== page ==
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The campaigner on a mission to tell Black British Stories

by Sharon Kimathi | @sharon_kits | Thomson Reuters Foundation
Tuesday, 25 May 2021 12:33 GMT

Demonstrators kneel during a Black Lives Matter protest following the death of George Floyd in Minneapolis police custody, in London, Britain, June 20, 2020. REUTERS/Simon Dawson

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Black British Network founder Cephas is creating a video series about what it means to be Black in the UK, with support from Sony Pictures

By Sharon Kimathi

LONDON, May 25 (Thomson Reuters Foundation) - When George Floyd was killed on May 25, 2020 - the day after Cephas Williams was expecting his first child - the renowned British anti-racism campaigner felt compelled to act.

In a letter to his son, Zion, Williams promised to work to create a world where Black people can be European leaders, own football clubs and run film studios - and "not just the person generating the multibillion-dollar creative output".

With financial support from Sony Pictures, Williams is now creating a video series - Black British Stories - of people talking about what it means to be Black in the UK, from African students and hair salon owners to executives and entrepreneurs.

"I want to use the power of film to tell stories that are more representative of the world we live in," 29-year-old Williams told the Thomson Reuters Foundation in a phone interview from his London home.

"Our stories are almost always told by white people ... I want to make sure that these stories are amplified all throughout the year and not just for Black History Month, and not just (stories of) racial trauma."

Britain's annual Black History Month spotlights major Black historical figures, but the Black Lives Matter protests in the wake of the killing of George Floyd have fuelled calls for greater, and fairer, media representation of the community.

With demonstrations against police brutality taking place around the world last year, organisations came under pressure from staff to do more to confront racism - and some turned to Williams for expert advice.

Trained as an architect, Williams won acclaim for his 2018 photography project '56 Black Men' - a series of portraits of Black men wearing hoodies to spotlight their achievements and counter negative media coverage of knife crime.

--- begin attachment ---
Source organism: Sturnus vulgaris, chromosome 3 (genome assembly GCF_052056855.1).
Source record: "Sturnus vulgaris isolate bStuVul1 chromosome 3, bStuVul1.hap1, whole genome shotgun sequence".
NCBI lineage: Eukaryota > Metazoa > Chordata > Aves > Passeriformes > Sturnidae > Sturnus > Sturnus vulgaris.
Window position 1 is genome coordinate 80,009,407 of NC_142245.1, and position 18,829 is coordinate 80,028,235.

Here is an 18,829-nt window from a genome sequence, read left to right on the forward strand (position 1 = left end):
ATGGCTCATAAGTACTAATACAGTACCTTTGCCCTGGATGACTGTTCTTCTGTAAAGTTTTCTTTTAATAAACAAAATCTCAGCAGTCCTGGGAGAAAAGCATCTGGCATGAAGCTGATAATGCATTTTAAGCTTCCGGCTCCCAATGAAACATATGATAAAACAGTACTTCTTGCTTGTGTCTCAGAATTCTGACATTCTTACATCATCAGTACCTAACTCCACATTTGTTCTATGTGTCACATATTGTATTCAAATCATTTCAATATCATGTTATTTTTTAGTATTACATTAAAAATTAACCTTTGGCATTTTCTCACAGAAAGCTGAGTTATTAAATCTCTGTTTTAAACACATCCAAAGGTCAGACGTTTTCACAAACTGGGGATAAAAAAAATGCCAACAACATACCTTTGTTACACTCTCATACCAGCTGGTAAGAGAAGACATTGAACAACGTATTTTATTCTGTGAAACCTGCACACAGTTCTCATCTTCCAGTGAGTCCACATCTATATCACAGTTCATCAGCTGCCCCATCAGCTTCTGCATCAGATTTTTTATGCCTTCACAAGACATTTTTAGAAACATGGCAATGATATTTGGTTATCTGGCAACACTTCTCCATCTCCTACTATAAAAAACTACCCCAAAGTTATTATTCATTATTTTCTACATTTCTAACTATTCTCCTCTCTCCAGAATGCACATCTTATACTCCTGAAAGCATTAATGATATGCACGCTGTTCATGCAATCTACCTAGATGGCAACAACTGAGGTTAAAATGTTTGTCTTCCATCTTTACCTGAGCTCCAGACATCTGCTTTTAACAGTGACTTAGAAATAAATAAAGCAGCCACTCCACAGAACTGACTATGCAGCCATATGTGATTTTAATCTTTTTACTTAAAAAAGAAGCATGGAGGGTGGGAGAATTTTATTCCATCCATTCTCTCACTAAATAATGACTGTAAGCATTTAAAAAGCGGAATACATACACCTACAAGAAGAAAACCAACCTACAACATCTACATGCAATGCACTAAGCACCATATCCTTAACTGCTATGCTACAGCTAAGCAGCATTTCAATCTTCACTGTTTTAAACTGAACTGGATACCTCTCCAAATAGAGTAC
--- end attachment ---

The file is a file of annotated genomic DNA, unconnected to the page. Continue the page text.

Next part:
"After George Floyd was killed ... a lot of senior business leaders and CEOs spoke about what happened and invited me to these 'townhalls' they started," said Williams, mentioning the supermarket group Sainsbury's and social media giant Facebook.

"They said they were shocked by what they heard – they couldn't believe what they were hearing, and it challenged them to change," he said, as Americans prepared to mark the first anniversary of Floyd's murder on Tuesday.

Less than 5% of Britain's most powerful roles are held by non-white people although they make up 13% of the population, according to the Colour of Power index, which monitors racial diversity in public and private institutions.


Despite the initial enthusiasm for change at the townhalls after Floyd's death, Williams said the momentum for reform often "lived and died in those rooms", with discussions usually led by white people, not Black organisations.

"Those conversations and candid stories were one of the most powerful things that came from last year, but ... those stories only existed in those Zoom and Teams meetings, with no life outside those spaces," he said.

"A lot of companies went back into their silos and corporate envelopes ... Because these stories weren't extracted in a way that was publicly visible, they could not go towards shaping the change."

So Williams set up the Black British Network to bring Black British professionals together to push for economic equality and champion a more reflective response to racism.

He also decided to create short films to "help Black people better appreciate their identity in the UK and the diaspora" and to "help non-Black people have a resource to learn about the real experiences that Black people go through in the UK".

Williams found support from British actor Simon Pegg, famous for his roles in the 2004 cult classic zombie apocalypse film "Shaun of the Dead", "Star Trek" and the "Mission: Impossible" series.

"Simon was interested in using his privilege as a white person, and as someone who is connected in that industry, to do something about it beyond feeling 'enraged'," said Williams.

Pegg, co-founder of film production company Stolen Picture, offered to back Williams and put him in touch with Sony Pictures, which has "put in some money behind getting the first videos going", Williams said.

The videos will be made by a Black director with a diverse film crew, Williams said, adding that he wants to hear stories from all walks of Black British life, and to see the films aired on major television networks and social media platforms.

"One of the aims ... is how we can bring up our own stories that are more representative of the world we live in," he said, rather than talking about police brutality - which was the main focus of media coverage of the Black Lives Matter protests.

"News teams with a microphone under Black people's faces (were) saying, 'Come and share your trauma with us, come educate us', which becomes very problematic because it ends with the hype and once again, we don't control that narrative," he said.

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(Reporting by Sharon Kimathi; Editing by Katy Migiro. Please credit the Thomson Reuters Foundation, the charitable arm of Thomson Reuters, that covers the lives of people around the world who struggle to live freely or fairly. Visit http://news.trust.org)

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